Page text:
Reinfeld couples the Talmudic principle of “tza’ar ba’alei chayim” (Bava Metzia 32), which prohibits cruelty to animals, with Genesis 1:29: “God said, “Behold, I give you every seed-bearing plant that is upon all the earth, and every tree that has seed-bearing fruit; they shall be yours for food,” and urges Jews to make the compassionate choice.

“The reality is that factory farm-produced meat, eggs, and dairy (whether kosher or non-kosher) are raised and treated in a way that is a blatant violation of the principle of Tza’ar Ba’alei Chayim,” Reinfeld writes.

Mark Reinfeld spent time on a kibbutz. (Courtesy of Reinfeld)

A philosophy major as an undergraduate, Reinfeld says he understands that animals kill and eat animals, and that some people eat animals out of necessity.

“If you saw a lion pouncing on a gazelle, you may wince, but you know it’s part of nature and you’re not going to sit the lion down and say ‘I think you have anger issues, why don’t you try tofu?’” he says.

Inhabitants of remote fishing villages in Alaska or isolated tribes with limited access to adequate protein must fish or hunt.

“Where there’s necessity,” Reinfeld says, “there is a different moral issue, but when we have a choice of how much violence we bring into the world through our food selection, and we know we can meet our body’s nutritional needs, eat tasty food and minimize our environmental impact,” then one can draw a different line.

Back on the mainland, Reinfeld continues his vegan entrepreneurship. Called “the male equivalent to a vegan Rachael Ray” in a Publisher’s Weekly review of “Soup’s On,” a cookbook in his “30-Minute Vegan” series, Reinfeld is dedicated to popularizing vegan eating and living and compassion toward animals. Through his Vegan Fusion company, he offers consulting, chef services, culinary workshops, and chef and cooking teacher training internationally and online.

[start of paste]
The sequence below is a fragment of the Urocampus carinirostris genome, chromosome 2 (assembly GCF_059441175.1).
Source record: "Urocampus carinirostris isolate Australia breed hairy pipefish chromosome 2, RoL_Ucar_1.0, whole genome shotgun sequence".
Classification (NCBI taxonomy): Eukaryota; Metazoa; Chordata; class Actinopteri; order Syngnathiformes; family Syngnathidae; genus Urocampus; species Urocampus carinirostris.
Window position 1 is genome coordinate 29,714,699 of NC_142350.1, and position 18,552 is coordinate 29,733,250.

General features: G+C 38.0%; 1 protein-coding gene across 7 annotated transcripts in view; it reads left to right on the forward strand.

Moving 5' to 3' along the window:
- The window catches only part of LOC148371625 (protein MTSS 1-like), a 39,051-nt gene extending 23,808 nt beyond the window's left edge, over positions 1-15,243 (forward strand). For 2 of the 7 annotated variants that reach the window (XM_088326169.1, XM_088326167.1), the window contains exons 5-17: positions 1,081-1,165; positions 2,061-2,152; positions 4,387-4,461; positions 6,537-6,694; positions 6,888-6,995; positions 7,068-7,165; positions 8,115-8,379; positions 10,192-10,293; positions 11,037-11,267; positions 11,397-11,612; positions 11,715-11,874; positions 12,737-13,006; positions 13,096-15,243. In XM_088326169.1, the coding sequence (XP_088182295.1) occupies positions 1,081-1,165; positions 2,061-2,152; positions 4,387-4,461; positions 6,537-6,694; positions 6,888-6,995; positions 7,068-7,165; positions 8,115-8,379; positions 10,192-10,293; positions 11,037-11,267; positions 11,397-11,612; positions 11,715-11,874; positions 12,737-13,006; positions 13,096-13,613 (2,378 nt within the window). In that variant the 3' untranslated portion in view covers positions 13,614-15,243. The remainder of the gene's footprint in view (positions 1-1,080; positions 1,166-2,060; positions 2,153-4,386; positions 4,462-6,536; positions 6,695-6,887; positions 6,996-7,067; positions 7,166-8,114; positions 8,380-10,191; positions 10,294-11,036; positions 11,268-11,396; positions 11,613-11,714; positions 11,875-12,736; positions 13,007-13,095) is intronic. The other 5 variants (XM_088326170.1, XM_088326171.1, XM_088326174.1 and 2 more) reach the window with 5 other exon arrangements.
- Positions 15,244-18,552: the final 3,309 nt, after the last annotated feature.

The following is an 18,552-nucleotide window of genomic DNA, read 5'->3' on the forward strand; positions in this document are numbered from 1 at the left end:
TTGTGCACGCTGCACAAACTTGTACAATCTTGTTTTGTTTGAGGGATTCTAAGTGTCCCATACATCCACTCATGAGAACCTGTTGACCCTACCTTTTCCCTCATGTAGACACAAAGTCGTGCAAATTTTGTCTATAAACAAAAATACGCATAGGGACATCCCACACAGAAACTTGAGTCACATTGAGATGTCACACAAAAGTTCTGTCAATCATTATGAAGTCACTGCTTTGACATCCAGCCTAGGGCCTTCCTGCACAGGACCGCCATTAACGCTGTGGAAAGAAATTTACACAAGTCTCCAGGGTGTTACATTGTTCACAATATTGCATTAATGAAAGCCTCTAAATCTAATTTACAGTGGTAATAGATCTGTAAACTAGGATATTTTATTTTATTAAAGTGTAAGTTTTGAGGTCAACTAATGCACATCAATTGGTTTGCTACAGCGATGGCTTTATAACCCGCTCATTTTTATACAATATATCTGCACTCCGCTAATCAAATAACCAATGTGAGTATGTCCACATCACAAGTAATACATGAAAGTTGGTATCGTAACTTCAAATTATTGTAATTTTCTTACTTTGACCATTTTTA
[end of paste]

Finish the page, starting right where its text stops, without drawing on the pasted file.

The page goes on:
In July, Reinfeld was inducted into the Vegetarian Hall of Fame.

Time for another late summer Shabbat dinner — and the soup. I promise you, it’s a snap to make and takes minutes. And I also guarantee that you won’t be able to tell the difference between cashew cream, a staple of vegan cooking, and the “real” thing, heavy cream.

My Episcopal priest friend, a regular at our Shabbat table, loved the soup, and weighed in after his last spoonful: “Honest and fulfilling. Not a sweet, cutesy, fruity thing.”

Raw Peaches and Cream Soup
Serves 4


Sweet Cashew Cream:

3/4 cup chopped raw cashews
3/4 cup water
1 1/2 tablespoons raw coconut or agave nectar or sweetener of choice, or to taste (I used agave)

Raw Peach Soup:

7 ripe peaches, pitted and chopped (5 cups)
1 1/2 cups fruit juice (try apple)
2 tablespoons raw coconut nectar, agave nectar or pure maple syrup (which I used), or to taste
1 tablespoon freshly squeezed lemon juice
1/4 teaspoon ground allspice
1/8 teaspoon ground cinnamon
Pinch of sea salt
2 teaspoons mirin (Reinfeld says this is optional, but I’d recommend it as well. Mirin is a Japanese sweet rice wine that is easy to find.)
2 tablespoons chiffonaded fresh mint, for garnish


Place the cashews in a small bowl with ample water to cover. Allow them to sit for 20 minutes. Drain and rinse well. (This is why Reinfeld is such a practical vegan chef: Most vegan recipes instruct you to soak cashews overnight.)

Meanwhile, place all of the peach soup ingredients, except the mint, in a strong blender and blend until creamy. Transfer to a bowl.

Place the cashews in the blender with the water and the coconut nectar (or whichever sweetener you’re using) and blend until very creamy. Transfer to a small bowl.

Garnish each bowl of soup with a drizzle of cashew cream and top with fresh mint before serving.


* It would be a raw foodist’s call to 911 — yes, this is how Reinfeld writes — but you can grill the peaches until char marks appear, about 5 minutes, lightly basting with melted coconut oil before blending.

* Replace the peaches with nectarines, mangoes, blueberries or papayas. (I tried several batches with blueberries, which also worked well, although less sweet than the peach. You might try to prepare two versions, and delicately place them side by side in each soup bowl, in a yin/yang design.)

* Replace the apple juice with orange, pineapple or mango juice, or a combination of your favorites.

* Create differently flavored Sweet Cashew Creams by adding 1/2 cup of fruit, such as blueberries, strawberries or mango.

Elisa Spungen Bildner is 99 percent vegan [she cheats on ice cream]. She is a member of the board of 70 Faces Media, JTA’s parent company.)